Ambroise Clément draws the distinction between two different kinds of charity: true voluntary charity and coerced government “charity” which is really a tax (1852)
Found in Cyclopaedia of Political Science, Political Economy vol. 1 Abdication-Duty
In 2004, in the wake of the tsunamis which detroyed so many lives in south Asia, both governments and private individuals have donated funds to help in the relief work. A French classical liberal, Ambroise Clément, from the mid-19th century, ponders the difference between the two types of charitable giving:
If, however, we understand by society or the state the government, the question is changed altogether; and we must no longer ask whether charity being a virtue in the individual, is not equally a virtue in society, but whether it is proper, moral and advantageous to have charity practiced by the government, or whether it is even possible for the government to practice charity at all. We say not. It is very evident that Charity and fraternity are virtues only when they are free and spontaneous. State and, therefore, forced, charity is not a virtue, it is a tax.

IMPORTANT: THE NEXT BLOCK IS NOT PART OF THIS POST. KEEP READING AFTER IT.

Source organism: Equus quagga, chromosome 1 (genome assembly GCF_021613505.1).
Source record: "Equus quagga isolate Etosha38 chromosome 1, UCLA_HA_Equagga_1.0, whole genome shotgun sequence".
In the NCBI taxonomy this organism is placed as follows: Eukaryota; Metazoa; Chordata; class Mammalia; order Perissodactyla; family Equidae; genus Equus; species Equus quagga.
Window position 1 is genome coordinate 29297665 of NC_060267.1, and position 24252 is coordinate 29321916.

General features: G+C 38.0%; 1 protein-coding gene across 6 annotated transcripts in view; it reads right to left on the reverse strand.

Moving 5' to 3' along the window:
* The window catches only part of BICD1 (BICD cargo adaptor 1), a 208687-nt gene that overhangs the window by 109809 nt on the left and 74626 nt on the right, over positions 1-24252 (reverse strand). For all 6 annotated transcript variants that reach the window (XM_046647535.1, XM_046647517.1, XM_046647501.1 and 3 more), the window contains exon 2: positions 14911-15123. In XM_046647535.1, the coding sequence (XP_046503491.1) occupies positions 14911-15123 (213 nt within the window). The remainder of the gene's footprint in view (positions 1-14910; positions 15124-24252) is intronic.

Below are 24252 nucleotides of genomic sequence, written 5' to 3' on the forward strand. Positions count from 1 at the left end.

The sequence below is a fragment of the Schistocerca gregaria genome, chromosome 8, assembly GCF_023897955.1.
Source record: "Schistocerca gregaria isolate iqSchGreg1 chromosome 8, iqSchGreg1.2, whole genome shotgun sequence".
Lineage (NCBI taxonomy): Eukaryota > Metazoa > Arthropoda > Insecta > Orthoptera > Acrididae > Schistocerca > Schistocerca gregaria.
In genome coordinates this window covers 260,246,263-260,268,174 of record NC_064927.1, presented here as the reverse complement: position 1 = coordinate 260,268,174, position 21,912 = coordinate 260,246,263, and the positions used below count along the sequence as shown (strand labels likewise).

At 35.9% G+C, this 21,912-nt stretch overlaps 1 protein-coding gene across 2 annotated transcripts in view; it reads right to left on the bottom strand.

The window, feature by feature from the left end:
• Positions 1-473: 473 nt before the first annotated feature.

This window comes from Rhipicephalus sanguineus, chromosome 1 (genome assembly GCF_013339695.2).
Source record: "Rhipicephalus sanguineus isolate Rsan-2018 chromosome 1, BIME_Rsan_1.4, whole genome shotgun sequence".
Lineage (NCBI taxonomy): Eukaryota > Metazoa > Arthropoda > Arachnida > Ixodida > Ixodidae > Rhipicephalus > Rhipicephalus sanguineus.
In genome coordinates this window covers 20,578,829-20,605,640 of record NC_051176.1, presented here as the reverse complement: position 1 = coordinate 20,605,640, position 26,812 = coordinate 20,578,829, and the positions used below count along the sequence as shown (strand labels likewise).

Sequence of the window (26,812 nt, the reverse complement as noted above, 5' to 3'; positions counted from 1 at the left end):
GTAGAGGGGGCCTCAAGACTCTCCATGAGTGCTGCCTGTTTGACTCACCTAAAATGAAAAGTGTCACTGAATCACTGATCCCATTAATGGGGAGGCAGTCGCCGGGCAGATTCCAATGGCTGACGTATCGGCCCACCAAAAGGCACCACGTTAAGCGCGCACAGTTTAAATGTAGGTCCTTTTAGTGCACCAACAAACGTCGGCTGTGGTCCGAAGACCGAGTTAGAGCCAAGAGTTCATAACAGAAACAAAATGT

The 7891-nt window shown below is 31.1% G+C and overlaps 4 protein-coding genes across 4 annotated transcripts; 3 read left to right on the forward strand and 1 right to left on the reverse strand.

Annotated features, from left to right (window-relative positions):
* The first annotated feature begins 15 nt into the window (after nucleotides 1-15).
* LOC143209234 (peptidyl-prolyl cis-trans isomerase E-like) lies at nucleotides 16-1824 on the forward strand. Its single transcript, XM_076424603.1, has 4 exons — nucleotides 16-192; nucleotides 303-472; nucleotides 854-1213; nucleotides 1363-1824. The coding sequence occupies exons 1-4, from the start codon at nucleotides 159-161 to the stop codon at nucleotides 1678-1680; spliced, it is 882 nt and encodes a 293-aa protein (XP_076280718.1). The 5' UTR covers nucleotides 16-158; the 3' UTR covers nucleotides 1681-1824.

We explore the consequences of the South East Asian tsunami of December 2004. There was an immediate world-wide outburst of private charitable giving, especially in the developed world. Clément in the quote explores the difference between private charitable giving and state funds taken from the tax payers and given to others.